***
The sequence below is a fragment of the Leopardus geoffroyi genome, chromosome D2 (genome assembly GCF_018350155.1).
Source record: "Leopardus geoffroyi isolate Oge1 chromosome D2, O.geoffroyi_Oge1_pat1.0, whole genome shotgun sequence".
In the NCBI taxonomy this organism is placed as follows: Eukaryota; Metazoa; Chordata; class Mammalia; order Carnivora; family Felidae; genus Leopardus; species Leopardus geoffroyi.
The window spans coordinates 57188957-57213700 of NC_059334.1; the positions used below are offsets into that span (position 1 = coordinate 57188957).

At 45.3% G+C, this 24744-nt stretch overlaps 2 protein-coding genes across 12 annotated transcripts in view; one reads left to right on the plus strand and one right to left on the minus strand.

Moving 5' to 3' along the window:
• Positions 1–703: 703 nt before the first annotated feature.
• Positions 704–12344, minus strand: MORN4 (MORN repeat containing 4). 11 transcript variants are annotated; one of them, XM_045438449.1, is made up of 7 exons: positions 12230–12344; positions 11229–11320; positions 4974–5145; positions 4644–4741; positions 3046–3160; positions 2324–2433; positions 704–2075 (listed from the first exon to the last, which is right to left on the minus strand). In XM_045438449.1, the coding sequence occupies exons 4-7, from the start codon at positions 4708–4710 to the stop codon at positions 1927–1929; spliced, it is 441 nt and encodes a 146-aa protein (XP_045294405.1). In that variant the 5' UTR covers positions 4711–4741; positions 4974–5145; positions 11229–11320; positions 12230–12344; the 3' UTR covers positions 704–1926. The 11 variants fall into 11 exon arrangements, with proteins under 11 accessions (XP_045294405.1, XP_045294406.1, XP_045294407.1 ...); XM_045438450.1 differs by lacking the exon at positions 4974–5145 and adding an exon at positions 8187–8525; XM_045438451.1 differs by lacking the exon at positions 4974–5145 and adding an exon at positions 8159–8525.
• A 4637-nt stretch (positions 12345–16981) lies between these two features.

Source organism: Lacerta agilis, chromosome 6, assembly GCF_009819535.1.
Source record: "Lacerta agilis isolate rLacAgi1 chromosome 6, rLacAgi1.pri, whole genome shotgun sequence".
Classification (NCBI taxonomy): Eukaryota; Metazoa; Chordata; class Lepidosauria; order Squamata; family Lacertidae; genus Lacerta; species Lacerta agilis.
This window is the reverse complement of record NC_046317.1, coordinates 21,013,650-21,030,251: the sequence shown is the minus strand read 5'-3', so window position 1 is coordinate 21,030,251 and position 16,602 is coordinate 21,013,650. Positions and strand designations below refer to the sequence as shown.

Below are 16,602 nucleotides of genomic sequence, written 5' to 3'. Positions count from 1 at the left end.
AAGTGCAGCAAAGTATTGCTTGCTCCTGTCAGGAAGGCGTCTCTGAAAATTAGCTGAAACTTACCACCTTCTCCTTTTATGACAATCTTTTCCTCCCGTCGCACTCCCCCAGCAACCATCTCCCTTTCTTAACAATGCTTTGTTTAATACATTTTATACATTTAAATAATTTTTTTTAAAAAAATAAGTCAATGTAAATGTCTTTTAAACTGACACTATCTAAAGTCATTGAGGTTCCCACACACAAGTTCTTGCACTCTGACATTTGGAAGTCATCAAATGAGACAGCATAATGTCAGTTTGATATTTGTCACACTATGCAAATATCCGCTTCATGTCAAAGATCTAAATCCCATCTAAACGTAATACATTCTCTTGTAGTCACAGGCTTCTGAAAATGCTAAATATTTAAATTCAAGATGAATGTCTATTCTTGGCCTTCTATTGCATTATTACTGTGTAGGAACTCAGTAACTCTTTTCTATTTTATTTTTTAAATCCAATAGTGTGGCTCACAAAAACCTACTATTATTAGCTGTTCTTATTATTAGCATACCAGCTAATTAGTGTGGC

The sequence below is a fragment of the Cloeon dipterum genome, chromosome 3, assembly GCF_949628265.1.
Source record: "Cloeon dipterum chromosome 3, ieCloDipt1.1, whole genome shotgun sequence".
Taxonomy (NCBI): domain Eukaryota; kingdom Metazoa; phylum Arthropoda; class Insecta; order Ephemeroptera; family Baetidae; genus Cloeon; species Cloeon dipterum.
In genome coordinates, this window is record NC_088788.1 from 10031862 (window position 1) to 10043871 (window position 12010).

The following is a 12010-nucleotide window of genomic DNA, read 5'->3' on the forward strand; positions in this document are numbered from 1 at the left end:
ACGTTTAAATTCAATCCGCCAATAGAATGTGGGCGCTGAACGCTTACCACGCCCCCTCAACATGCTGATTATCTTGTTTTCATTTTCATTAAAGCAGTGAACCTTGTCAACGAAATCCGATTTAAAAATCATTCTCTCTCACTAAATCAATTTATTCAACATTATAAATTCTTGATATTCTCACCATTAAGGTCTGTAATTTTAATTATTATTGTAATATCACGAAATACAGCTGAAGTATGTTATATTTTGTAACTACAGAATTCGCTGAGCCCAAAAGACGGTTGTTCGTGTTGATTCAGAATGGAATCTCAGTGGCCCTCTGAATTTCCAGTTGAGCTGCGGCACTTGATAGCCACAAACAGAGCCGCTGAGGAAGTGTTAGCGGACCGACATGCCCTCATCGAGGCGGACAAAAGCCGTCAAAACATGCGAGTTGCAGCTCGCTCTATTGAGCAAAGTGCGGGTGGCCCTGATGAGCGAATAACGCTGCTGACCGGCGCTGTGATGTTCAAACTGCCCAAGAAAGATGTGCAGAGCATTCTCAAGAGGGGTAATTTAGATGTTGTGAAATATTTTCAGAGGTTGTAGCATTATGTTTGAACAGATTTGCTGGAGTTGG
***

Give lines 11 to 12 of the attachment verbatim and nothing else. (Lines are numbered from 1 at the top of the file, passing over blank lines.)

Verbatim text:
Source record: "Lacerta agilis isolate rLacAgi1 chromosome 6, rLacAgi1.pri, whole genome shotgun sequence".
Classification (NCBI taxonomy): Eukaryota; Metazoa; Chordata; class Lepidosauria; order Squamata; family Lacertidae; genus Lacerta; species Lacerta agilis.